SOUTH SIOUX CITY | Since her appearance on "Survivor: Nicaragua" seven years ago, Holly Hoffman has found people can't get enough of her story. Which is fine, since she found it applies to most situations.
In fact, she was able to parlay her experience on the reality competition show into a whole new career -- as a motivational speaker.
"I really came out of the game with a story, of wanting to quit and then kind of changing the way I thought about the game and played the game, and changed my attitude," Hoffman said. "I take this experience and I relate it to the real world of survival."
Her first speaking engagement was the month after the season wrapped, and she found more and more people wanted to listen. Last year, she did 128 speaking events, and this year she's slated to do about 140.
"I didn't really think it would last very long, and it just kept going and going and going," Hoffman said. "And the third year, I started signing with speaking bureaus, and now I have seven speaking agents, a website, a book, I'm working on my second book."
A native of Eureka, South Dakota, who now lives with husband Charlie on a ranch in north central South Dakota, Hoffman will be speaking at the American Heart Association's Go Red for Women luncheon on Oct. 13 at the Marina Inn Conference Center in South Sioux City.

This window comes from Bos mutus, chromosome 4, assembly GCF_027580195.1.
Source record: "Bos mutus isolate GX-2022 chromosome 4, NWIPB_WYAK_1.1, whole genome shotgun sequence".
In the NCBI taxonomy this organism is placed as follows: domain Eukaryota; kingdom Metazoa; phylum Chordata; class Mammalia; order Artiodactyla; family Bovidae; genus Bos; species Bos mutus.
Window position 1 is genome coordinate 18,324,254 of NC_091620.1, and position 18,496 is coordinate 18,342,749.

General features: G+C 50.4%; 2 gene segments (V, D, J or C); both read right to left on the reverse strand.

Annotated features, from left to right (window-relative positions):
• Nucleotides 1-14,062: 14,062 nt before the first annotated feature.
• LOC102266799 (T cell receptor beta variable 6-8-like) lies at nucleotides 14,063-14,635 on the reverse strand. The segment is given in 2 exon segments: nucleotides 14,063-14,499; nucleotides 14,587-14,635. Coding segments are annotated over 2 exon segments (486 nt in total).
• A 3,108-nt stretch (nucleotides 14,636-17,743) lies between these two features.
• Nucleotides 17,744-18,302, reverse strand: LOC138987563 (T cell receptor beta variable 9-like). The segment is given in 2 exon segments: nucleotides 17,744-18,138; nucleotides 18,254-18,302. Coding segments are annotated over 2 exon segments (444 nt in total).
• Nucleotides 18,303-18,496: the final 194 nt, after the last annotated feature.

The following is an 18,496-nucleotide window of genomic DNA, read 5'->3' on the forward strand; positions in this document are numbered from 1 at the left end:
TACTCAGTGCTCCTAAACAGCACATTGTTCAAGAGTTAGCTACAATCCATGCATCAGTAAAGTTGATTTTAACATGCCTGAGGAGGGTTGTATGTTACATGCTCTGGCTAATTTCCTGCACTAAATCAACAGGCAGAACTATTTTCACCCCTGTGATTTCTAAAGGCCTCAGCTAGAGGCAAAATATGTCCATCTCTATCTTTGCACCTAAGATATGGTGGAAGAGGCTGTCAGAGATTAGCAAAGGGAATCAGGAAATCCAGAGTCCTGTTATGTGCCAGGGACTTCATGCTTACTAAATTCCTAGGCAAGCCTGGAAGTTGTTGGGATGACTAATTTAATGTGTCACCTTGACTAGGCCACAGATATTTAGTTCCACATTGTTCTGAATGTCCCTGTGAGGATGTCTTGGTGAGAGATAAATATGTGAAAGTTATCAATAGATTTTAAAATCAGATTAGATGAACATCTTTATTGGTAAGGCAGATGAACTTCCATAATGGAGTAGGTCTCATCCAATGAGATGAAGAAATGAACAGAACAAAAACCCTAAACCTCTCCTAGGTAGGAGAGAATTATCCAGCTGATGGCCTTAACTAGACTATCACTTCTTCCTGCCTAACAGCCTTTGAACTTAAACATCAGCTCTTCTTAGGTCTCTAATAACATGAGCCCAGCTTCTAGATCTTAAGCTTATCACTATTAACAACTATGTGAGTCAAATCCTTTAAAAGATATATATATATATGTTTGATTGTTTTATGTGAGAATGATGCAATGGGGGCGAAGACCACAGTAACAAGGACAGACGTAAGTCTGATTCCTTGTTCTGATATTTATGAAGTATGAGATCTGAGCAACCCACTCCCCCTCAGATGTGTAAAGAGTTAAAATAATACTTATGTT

Go Red for Women was one of Hoffman's earliest clients -- this month's luncheon will be the 21st time she has addressed a Go Red crowd since 2011.
"The very first (Go Red) event that I spoke to, I had no clue what Go Red for Women was," she said.
So Hoffman went online to learn a bit more about Go Red for Women and about the American Heart Association.
"I was shocked that heart disease was the number one killer in women," she said. She felt compelled to get the word out to women to "know your numbers" -- blood pressure, cholesterol, blood sugar, body mass index and so forth.
Like most people, Hoffman's family and friends have been touched by heart issues -- her father suffered high blood pressure, and a friend had a stent put in after an episode where she became ill on the treadmill.
"Whenever I hear of a woman that tells me she's not feeling right or so forth, that's one of the first things I tell them: 'You need to go get your numbers checked,'" she said.